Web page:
WALLA WALLA — Two of this valley’s most familiar coaching faces are missing this spring.
Mike Michels, DeSales’ longtime head track and field coach, and Wayne Dickey, Touchet’s veteran baseball coach, have called it a career. At least as high school varsity head coaches.
Michels, who turns 63 years old this summer, is currently in his 39th year at DeSales. He was the Irish’s head track coach for 33 of those years over two separate tenures, including the last 28 years, was in charge of the DeSales boys basketball program for nine years and also served as an assistant football coach for 10 seasons early in his career.
While Michels has no immediate plans to retire as an educator, he turned the Irish track program over to one of his top assistant coaches, Jim Scheel, who is in his 19th year.
The 66-year-old Dickey is in his second year of retirement after a 32-year teaching career at Touchet. He was the Indians’ head football coach his first 30 years at the school and was the varsity boys basketball coach for the first five years.
Dickey took over the baseball program in 1988 and continued in that role through last spring. He is being replaced by Tim McKeown, who moves up from Touchet’s middle school baseball program.
Interestingly, Dickey began his teaching/coaching career at DeSales, and for six years he and Michels worked together at the Walla Walla Catholic high school.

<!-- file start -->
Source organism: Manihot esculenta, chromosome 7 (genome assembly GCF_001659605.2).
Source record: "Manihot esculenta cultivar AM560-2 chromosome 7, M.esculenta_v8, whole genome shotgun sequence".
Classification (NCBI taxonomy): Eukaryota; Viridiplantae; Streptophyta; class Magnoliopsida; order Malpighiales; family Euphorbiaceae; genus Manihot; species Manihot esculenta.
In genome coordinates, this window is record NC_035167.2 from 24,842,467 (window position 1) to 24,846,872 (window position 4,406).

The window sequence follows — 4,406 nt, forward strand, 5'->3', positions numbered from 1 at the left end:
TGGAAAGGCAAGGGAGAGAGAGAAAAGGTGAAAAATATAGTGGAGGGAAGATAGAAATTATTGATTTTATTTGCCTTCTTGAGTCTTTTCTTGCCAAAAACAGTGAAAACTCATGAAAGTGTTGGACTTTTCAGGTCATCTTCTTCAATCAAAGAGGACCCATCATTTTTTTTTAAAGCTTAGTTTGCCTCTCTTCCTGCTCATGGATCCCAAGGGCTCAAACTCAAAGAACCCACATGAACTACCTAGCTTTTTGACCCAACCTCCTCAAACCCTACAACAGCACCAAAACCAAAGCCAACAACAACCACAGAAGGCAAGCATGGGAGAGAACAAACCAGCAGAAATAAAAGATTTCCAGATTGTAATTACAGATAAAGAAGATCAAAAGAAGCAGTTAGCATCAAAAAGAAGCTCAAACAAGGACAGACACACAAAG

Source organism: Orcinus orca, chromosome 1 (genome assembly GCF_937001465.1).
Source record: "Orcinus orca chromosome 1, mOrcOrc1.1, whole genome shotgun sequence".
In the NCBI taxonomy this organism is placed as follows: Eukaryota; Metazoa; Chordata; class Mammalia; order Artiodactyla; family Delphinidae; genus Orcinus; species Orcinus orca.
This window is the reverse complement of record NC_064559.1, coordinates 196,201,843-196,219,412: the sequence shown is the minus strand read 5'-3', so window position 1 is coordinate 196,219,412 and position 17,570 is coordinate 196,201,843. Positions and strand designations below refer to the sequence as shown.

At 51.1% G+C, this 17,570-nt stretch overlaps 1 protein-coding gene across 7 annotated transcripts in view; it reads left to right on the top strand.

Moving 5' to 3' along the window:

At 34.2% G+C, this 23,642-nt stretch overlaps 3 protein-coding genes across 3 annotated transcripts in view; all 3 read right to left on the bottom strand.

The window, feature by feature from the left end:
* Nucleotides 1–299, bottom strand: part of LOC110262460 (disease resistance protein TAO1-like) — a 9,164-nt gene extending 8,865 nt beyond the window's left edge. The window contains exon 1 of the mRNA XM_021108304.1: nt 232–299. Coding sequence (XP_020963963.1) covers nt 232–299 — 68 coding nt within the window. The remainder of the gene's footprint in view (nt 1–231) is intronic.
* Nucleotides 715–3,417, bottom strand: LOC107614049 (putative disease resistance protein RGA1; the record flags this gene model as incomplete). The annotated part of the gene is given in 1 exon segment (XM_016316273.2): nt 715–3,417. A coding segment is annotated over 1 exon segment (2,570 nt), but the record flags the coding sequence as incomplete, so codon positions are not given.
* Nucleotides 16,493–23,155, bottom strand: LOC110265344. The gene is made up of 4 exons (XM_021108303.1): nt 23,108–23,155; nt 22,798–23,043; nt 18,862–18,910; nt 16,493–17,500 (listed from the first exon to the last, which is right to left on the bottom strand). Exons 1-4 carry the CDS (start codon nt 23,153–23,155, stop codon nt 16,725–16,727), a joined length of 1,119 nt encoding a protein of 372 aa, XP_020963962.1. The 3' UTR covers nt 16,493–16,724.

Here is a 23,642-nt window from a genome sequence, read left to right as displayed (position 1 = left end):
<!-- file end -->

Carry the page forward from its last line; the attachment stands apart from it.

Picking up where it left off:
Dickey grew up in Walla Walla and graduated from Wa-Hi in 1966. He earned his teaching degree at Eastern Washington College in Cheney in 1970, where he also played baseball. And after a one-year hiatus to fulfill a military obligation, Dickey landed his first teaching job at DeSales in the fall of 1971.
“I was the jayvee boys basketball coach under Denny Gowan, and I also coached track,” Dickey remembered of that first year. “Nothing else was available.”
But when Bill Dobner left DeSales and vacated the head baseball coaching position, Dickey took over the program during his second year at the school and continued in that role until he was hired away by Touchet after the 1978-79 school year. Dickey also spent four seasons in charge of the DeSales boys basketball program, and Michels was one of his assistant coaches during that period.
Michels grew up on a farm north of Spokane and graduated from Riverside High School in Milam, Wash., in 1968. He attended Spokane Falls Community College for two years before transferring to Eastern Washington, where he earned his teaching degree in 1972.
Michels spent a fifth year at Eastern acquiring his master’s degree and took his first teaching job at DeSales in the fall of 1973.
“There was a teaching glut at the time, and I was applying everywhere,” Michels recalled. “I wrote to 90 schools in the spring of ’73. DeSales responded, I applied, was offered the job and took it.”
Michels’ coaching responsibilities that first year included a role as an assistant coach in football as well as the head coaching position in track. He soon found himself assisting in boys basketball as well, and when he became the head basketball coach after Dickey’s departure, he gave up track to focus on basketball.
“Basketball and track (and football as an assistant coach) was just too much,” Michels said. “So I dropped track for five years. By the time the job came open again, I had stopped coaching football and I fell back into track. That was in 1984, and I have really enjoyed it, 33 years total.”